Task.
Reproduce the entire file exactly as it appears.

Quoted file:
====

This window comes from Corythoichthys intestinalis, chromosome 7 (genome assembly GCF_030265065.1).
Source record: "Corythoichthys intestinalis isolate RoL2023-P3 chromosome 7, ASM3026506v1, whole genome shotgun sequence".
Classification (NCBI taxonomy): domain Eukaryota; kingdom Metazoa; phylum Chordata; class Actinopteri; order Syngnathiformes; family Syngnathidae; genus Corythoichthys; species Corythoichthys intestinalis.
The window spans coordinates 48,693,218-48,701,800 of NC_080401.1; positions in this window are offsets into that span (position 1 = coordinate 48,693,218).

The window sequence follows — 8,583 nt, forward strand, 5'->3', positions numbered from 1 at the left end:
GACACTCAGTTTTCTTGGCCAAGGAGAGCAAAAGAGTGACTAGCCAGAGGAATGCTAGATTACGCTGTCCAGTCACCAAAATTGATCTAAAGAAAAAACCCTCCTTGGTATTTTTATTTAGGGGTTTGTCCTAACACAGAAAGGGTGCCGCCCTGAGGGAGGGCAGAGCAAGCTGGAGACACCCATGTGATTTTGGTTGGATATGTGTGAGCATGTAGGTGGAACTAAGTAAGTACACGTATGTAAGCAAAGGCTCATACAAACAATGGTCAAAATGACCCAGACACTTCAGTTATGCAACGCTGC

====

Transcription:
This window comes from Corythoichthys intestinalis, chromosome 7 (genome assembly GCF_030265065.1).
Source record: "Corythoichthys intestinalis isolate RoL2023-P3 chromosome 7, ASM3026506v1, whole genome shotgun sequence".
Classification (NCBI taxonomy): domain Eukaryota; kingdom Metazoa; phylum Chordata; class Actinopteri; order Syngnathiformes; family Syngnathidae; genus Corythoichthys; species Corythoichthys intestinalis.
The window spans coordinates 48,693,218-48,701,800 of NC_080401.1; positions in this window are offsets into that span (position 1 = coordinate 48,693,218).

The window sequence follows — 8,583 nt, forward strand, 5'->3', positions numbered from 1 at the left end:
GACACTCAGTTTTCTTGGCCAAGGAGAGCAAAAGAGTGACTAGCCAGAGGAATGCTAGATTACGCTGTCCAGTCACCAAAATTGATCTAAAGAAAAAACCCTCCTTGGTATTTTTATTTAGGGGTTTGTCCTAACACAGAAAGGGTGCCGCCCTGAGGGAGGGCAGAGCAAGCTGGAGACACCCATGTGATTTTGGTTGGATATGTGTGAGCATGTAGGTGGAACTAAGTAAGTACACGTATGTAAGCAAAGGCTCATACAAACAATGGTCAAAATGACCCAGACACTTCAGTTATGCAACGCTGC